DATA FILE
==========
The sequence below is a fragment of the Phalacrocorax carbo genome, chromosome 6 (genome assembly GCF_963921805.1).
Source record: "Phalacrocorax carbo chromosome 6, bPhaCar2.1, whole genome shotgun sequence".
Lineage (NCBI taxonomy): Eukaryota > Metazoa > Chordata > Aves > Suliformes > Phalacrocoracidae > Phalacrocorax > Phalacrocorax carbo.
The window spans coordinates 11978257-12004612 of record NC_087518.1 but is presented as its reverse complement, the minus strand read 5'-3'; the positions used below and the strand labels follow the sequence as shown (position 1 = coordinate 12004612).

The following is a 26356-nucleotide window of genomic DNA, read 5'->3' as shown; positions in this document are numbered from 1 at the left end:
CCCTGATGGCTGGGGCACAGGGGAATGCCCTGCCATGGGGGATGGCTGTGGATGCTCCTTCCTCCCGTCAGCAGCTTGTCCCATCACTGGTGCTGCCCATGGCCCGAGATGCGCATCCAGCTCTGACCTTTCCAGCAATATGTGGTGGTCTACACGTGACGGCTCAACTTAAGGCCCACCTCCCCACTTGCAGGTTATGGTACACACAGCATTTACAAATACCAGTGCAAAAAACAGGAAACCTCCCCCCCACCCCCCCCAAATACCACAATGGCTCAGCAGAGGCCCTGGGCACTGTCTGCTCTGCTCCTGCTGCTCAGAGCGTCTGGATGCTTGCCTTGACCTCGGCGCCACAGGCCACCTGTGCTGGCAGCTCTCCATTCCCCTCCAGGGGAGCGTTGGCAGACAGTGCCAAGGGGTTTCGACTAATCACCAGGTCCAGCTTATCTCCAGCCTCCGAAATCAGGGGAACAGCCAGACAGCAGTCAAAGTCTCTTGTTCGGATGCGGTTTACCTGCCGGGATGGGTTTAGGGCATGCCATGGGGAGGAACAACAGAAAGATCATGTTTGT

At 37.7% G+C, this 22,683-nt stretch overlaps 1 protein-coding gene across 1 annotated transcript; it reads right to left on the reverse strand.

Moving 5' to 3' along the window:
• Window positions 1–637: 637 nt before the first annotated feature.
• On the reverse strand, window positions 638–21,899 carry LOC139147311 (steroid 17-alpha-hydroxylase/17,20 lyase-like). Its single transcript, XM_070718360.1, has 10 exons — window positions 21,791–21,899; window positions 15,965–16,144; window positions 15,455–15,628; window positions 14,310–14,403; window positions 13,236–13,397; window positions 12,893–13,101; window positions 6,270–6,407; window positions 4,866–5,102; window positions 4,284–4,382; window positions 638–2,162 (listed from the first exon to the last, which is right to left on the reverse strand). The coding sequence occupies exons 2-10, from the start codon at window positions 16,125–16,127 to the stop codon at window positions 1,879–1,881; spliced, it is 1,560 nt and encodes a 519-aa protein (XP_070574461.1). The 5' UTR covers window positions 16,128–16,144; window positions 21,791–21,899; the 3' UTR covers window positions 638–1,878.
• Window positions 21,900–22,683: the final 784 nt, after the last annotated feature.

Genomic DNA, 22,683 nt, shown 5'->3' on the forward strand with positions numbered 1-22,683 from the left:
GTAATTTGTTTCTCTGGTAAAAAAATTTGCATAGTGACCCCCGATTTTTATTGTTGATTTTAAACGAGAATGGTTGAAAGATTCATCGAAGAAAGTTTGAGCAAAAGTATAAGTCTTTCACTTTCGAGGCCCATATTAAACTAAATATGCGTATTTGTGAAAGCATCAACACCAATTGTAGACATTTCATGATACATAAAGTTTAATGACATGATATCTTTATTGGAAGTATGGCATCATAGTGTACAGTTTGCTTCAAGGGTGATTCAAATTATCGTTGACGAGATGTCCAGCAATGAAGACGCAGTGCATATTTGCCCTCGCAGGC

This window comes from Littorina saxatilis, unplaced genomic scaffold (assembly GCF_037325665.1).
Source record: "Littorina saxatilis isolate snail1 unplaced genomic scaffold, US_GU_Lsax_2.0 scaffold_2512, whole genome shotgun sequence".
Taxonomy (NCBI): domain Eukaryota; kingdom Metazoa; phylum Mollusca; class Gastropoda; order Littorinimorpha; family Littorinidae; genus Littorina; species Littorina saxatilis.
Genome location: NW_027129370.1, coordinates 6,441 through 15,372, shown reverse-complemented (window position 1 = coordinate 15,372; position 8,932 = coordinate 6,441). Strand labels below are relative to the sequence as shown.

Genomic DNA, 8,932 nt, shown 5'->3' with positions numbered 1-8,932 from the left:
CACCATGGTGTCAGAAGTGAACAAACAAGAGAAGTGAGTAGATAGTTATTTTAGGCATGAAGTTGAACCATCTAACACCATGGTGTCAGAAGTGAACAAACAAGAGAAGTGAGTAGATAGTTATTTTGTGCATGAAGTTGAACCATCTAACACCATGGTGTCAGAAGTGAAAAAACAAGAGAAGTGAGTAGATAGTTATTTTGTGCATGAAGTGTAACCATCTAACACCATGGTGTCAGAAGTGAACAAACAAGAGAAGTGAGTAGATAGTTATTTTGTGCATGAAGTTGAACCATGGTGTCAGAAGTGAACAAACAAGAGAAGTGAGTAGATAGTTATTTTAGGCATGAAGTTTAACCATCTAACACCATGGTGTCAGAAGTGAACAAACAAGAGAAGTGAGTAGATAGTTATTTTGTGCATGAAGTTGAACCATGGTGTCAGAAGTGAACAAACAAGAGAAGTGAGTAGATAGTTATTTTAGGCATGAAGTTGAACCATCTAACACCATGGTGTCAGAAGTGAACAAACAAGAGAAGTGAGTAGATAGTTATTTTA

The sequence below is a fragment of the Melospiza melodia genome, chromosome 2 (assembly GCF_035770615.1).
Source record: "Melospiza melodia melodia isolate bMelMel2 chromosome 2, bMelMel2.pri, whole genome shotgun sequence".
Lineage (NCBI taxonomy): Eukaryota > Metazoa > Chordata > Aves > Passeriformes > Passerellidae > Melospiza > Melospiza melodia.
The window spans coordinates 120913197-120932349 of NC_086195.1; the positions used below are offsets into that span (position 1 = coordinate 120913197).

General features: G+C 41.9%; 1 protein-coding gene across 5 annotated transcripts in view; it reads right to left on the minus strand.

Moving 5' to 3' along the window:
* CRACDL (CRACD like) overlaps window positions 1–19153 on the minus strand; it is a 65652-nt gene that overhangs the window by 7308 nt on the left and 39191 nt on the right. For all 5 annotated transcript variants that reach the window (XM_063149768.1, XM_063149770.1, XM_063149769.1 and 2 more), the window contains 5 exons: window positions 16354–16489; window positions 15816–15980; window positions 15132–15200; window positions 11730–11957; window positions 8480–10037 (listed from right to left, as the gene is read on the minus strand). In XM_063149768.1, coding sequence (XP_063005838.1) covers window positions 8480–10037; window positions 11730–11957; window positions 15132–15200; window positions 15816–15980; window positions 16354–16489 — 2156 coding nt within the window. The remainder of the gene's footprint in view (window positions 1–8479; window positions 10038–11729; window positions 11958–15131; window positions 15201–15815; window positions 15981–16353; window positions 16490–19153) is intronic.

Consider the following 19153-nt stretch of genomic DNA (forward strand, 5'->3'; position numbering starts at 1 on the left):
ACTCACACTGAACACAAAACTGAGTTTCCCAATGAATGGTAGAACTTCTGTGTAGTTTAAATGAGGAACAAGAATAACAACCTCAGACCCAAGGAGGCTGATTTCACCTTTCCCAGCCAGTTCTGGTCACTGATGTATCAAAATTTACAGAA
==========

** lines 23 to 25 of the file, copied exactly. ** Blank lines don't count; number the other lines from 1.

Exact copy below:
The window spans coordinates 120913197-120932349 of NC_086195.1; the positions used below are offsets into that span (position 1 = coordinate 120913197).

General features: G+C 41.9%; 1 protein-coding gene across 5 annotated transcripts in view; it reads right to left on the minus strand.

Moving 5' to 3' along the window: